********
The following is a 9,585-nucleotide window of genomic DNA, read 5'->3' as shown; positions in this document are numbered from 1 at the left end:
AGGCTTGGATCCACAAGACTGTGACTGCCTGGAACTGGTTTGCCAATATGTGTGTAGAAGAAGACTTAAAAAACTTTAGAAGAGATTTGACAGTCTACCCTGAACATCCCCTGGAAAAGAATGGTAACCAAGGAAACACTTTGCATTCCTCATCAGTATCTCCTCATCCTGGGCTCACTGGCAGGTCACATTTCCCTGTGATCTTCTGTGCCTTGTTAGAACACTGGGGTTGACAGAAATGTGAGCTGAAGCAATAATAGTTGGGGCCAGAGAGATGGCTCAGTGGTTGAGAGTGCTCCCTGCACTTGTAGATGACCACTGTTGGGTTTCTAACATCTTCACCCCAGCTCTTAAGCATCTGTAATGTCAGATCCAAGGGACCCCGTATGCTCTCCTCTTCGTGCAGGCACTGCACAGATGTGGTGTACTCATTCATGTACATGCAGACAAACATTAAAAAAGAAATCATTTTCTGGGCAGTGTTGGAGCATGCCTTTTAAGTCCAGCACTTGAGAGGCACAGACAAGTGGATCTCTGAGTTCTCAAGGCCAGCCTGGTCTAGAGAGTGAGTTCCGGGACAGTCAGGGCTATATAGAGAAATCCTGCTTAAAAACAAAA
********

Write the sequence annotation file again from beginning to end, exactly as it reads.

The following is a 9,585-nucleotide window of genomic DNA, read 5'->3' as shown; positions in this document are numbered from 1 at the left end:
AGGCTTGGATCCACAAGACTGTGACTGCCTGGAACTGGTTTGCCAATATGTGTGTAGAAGAAGACTTAAAAAACTTTAGAAGAGATTTGACAGTCTACCCTGAACATCCCCTGGAAAAGAATGGTAACCAAGGAAACACTTTGCATTCCTCATCAGTATCTCCTCATCCTGGGCTCACTGGCAGGTCACATTTCCCTGTGATCTTCTGTGCCTTGTTAGAACACTGGGGTTGACAGAAATGTGAGCTGAAGCAATAATAGTTGGGGCCAGAGAGATGGCTCAGTGGTTGAGAGTGCTCCCTGCACTTGTAGATGACCACTGTTGGGTTTCTAACATCTTCACCCCAGCTCTTAAGCATCTGTAATGTCAGATCCAAGGGACCCCGTATGCTCTCCTCTTCGTGCAGGCACTGCACAGATGTGGTGTACTCATTCATGTACATGCAGACAAACATTAAAAAAGAAATCATTTTCTGGGCAGTGTTGGAGCATGCCTTTTAAGTCCAGCACTTGAGAGGCACAGACAAGTGGATCTCTGAGTTCTCAAGGCCAGCCTGGTCTAGAGAGTGAGTTCCGGGACAGTCAGGGCTATATAGAGAAATCCTGCTTAAAAACAAAA